Spiritual Significance of Winter Solstice  

To enhance your powers, begin with Surya Namaskar which will build your energy. It can be followed by Chandra Namaskar, meditation on moon (Tratak) with Prapthi Mudra. 

Published: 22nd December 2019 05:00 AM  |   Last Updated: 21st December 2019 03:25 PM   |  A+A-


For representational purposes

The Winter Solstice, which falls on December 22, experiences the longest night and the shortest day of the year. In the realm of yoga and spirituality, it is believed that this is an auspicious time when practitioners can deepen their focus. The human body is divided into two sides: right and left. Each of these sides represents the corresponding nadis of the moon (Chandra) and the sun (Surya). While the sun’s power of luminance is forceful and powerful, the moon’s pearly radiance is subtle and soothing. Here are a few practices that can be done so you can reap the most benefits—physical, mental, emotional and spiritual.It is advised to begin with Surya Namaskar in order to build your energy. It can be followed by Chandra Namaskar, meditation on moon (Tratak) with Prapthi Mudra. All these can specifically enhance your powers.

Surya Namaskar
The Surya Namaskar or Sun Salutation is a flow that is made up of eight asanas. The sequence consists of 24 steps in total which makes it one cycle with 12 steps for each side. Start with the right side, and then move on to the left.
1. Pranam Asana (Prayer Pose)
2. Hasta Uttanasana (Raised-arms Pose)
3. Padahastasana (Standing Forward Bend Pose)
4. Ashwasanchalan Asana (Equestrian Pose)
5. Santolanasana (Plank Pose)
6. Ashtanga Pranamasana 
(Eight-limbed Bow Pose)
7. Bhujangasana (Cobra Pose)
8. Adhomukhi Swanasana (Downward-facing Dog Pose)
9. Ashwasanchalan Asana (Equestrian Pose)
10. Padahastasana (Standing 
Forward Bend Pose)
11. Hastha Utthan Asana 
(Raised-Arms Pose)
12. Pranam Asana (Prayer Pose)

Chandra Namaskar 
The Chandra Namaskar or Moon Salutation is a flow that is made up of nine asanas. The sequence consists of 28 steps in total which makes it one cycle with 14 steps for each side. Start with the left side, and then move on to the right.
1. Pranam Asana (Prayer Pose)
2. Hasta Uttanasana (Raised-arms Pose)
3. Padahastasana (Standing Forward Bend Pose)
4. Ashwasanchalan Asana (Equestrian Pose)
5. Ardha Chandrasana (Half-moon Pose)
6. Santolanasana (Plank Pose)
7. Ashtanga Pranamasana (Eight-limbed Bow Pose)
8. Bhujangasana (Cobra Pose)
9. Adhomukhi Swanasana 
(Downward-facing Dog Pose)
10. Ashwasanchalan Asana
11. Ardha Chandrasana (Half-moon Pose)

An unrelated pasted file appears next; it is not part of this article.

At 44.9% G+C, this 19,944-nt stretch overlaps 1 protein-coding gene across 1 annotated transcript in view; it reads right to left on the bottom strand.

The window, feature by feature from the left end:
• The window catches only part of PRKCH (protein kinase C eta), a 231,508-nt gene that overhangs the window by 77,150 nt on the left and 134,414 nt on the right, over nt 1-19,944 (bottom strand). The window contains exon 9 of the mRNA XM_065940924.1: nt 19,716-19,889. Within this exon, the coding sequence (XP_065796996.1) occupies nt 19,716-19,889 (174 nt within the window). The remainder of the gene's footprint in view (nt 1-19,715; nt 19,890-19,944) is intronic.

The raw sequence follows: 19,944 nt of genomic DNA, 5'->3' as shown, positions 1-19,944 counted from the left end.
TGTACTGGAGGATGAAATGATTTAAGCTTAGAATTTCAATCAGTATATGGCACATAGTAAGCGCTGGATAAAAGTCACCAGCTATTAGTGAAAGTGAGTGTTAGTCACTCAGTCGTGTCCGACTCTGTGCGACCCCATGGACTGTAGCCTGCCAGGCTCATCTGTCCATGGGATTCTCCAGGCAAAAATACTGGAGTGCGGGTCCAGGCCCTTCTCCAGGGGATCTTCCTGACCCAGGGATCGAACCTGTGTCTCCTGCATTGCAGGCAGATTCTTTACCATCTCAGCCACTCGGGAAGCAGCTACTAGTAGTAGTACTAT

12. Padahastasana (Standing Forward Bend Pose)
13. Hastha Utthan Asana (Raised-Arms Pose)
14. Pranam Asana (Prayer Pose)
• Treats depression
• Instills feeling of calmness
• Improves sense of taste
• Strengthens lower back and shoulders
• Opens the hamstrings behind knees
• Asanas, which involve mobilising the knees, lubricate the knee caps and prevent them from turning stiff
• Pelvic region becomes more flexible
• Promotes weight loss
• Opens shoulder blades
• Creates a sense of balance in the body
Tratak on Moon What you need 
• A comfortable mat to sit on
• You are required to sit at a place which is open and from where the moon is visible. 
• This meditation technique needs to be practiced in the night when the moon is visible. Practicing it on a new moon day and a full moon day brings more benefits.
• Place your mat on a clean surface out in the open
• Face the moon and sit on your mat in a comfortable posture (preferably  Sukhasana or Padmasana) 
• Elongate your spine and place your palms on your knees facing up
• Join your index and thumb fingers and hold Gyaan Mudra 
• Draw your gaze to the moon and direct all of your attention to it 
• Observe how it subtly moves through the sky among the clouds and  the stars
• Try not to blink as much as possible 
• If you catch your thoughts wandering, bring them back to focus on the sun
• Try not to strain your neck while you practice this 
• After your practice, close your eyes for a while and release the strain from your eyes if there is any.
Direction: Face the Moon

• Improves concentration
• Clears mind of unwanted thoughts
• Increases positivity
• Brings your mind to the present and makes you more aware
• Reduces stress
• Calms mind
Duration: A beginner should practice for a minimum of five minutes a day. The duration should gradually increase as the capacity to focus develops. There is no maximum limit to the duration. The more you practice, the more you benefit.

Prapthi Mudra
Mudras influence the ‘Nadi Sthiti’—the energetic circuits within the network of nadis (nerve channels)—and are linked to enhance pranic flow. Thus, the purpose of a mudra is to activate and create a circuit of prana in the body. These circuits channel the prana in a specific way to create subtle effects in different parts of the body system. Prapthi means to receive, and with Prapthi Mudra, the practitioner receives divine energies.

The time of the Winter Solstice is especially useful to invoke your inner energy through the practices of Surya Namaskar, Chandra Namaskar, Mudras and Tratak on moon. You can even practice regular Tratak with a flame of a lamp/candle, or focus on a black dot in the centre of a white board placed eye level and at a distance of three feet away. You can multiply your power and become more dynamic in nature. Your powers of visualisation increase and you become eligible to receive many benefits for the body, mind and soul.

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